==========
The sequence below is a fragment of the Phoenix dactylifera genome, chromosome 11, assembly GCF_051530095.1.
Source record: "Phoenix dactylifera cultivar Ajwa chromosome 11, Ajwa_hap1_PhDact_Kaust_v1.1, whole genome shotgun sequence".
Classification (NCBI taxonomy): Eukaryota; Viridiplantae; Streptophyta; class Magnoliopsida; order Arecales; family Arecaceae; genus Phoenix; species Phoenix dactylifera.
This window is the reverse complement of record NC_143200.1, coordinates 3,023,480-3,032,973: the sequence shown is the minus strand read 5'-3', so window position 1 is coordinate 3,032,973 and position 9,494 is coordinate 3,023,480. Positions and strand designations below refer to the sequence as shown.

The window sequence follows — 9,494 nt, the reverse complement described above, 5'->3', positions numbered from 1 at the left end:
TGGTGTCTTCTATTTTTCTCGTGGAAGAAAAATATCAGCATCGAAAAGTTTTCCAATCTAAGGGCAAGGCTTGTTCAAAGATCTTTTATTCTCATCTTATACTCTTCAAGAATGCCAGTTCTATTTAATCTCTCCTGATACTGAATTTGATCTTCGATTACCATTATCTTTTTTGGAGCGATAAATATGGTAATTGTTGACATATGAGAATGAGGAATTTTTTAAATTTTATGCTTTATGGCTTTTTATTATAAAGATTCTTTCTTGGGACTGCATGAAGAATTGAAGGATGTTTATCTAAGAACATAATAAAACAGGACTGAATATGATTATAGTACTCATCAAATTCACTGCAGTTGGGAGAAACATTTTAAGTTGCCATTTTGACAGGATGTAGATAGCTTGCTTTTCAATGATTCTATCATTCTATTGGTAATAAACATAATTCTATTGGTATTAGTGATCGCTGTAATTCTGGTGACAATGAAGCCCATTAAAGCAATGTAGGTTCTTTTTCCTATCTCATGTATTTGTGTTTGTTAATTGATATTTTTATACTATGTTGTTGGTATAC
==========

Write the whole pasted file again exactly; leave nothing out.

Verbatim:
The sequence below is a fragment of the Phoenix dactylifera genome, chromosome 11, assembly GCF_051530095.1.
Source record: "Phoenix dactylifera cultivar Ajwa chromosome 11, Ajwa_hap1_PhDact_Kaust_v1.1, whole genome shotgun sequence".
Classification (NCBI taxonomy): Eukaryota; Viridiplantae; Streptophyta; class Magnoliopsida; order Arecales; family Arecaceae; genus Phoenix; species Phoenix dactylifera.
This window is the reverse complement of record NC_143200.1, coordinates 3,023,480-3,032,973: the sequence shown is the minus strand read 5'-3', so window position 1 is coordinate 3,032,973 and position 9,494 is coordinate 3,023,480. Positions and strand designations below refer to the sequence as shown.

The window sequence follows — 9,494 nt, the reverse complement described above, 5'->3', positions numbered from 1 at the left end:
TGGTGTCTTCTATTTTTCTCGTGGAAGAAAAATATCAGCATCGAAAAGTTTTCCAATCTAAGGGCAAGGCTTGTTCAAAGATCTTTTATTCTCATCTTATACTCTTCAAGAATGCCAGTTCTATTTAATCTCTCCTGATACTGAATTTGATCTTCGATTACCATTATCTTTTTTGGAGCGATAAATATGGTAATTGTTGACATATGAGAATGAGGAATTTTTTAAATTTTATGCTTTATGGCTTTTTATTATAAAGATTCTTTCTTGGGACTGCATGAAGAATTGAAGGATGTTTATCTAAGAACATAATAAAACAGGACTGAATATGATTATAGTACTCATCAAATTCACTGCAGTTGGGAGAAACATTTTAAGTTGCCATTTTGACAGGATGTAGATAGCTTGCTTTTCAATGATTCTATCATTCTATTGGTAATAAACATAATTCTATTGGTATTAGTGATCGCTGTAATTCTGGTGACAATGAAGCCCATTAAAGCAATGTAGGTTCTTTTTCCTATCTCATGTATTTGTGTTTGTTAATTGATATTTTTATACTATGTTGTTGGTATAC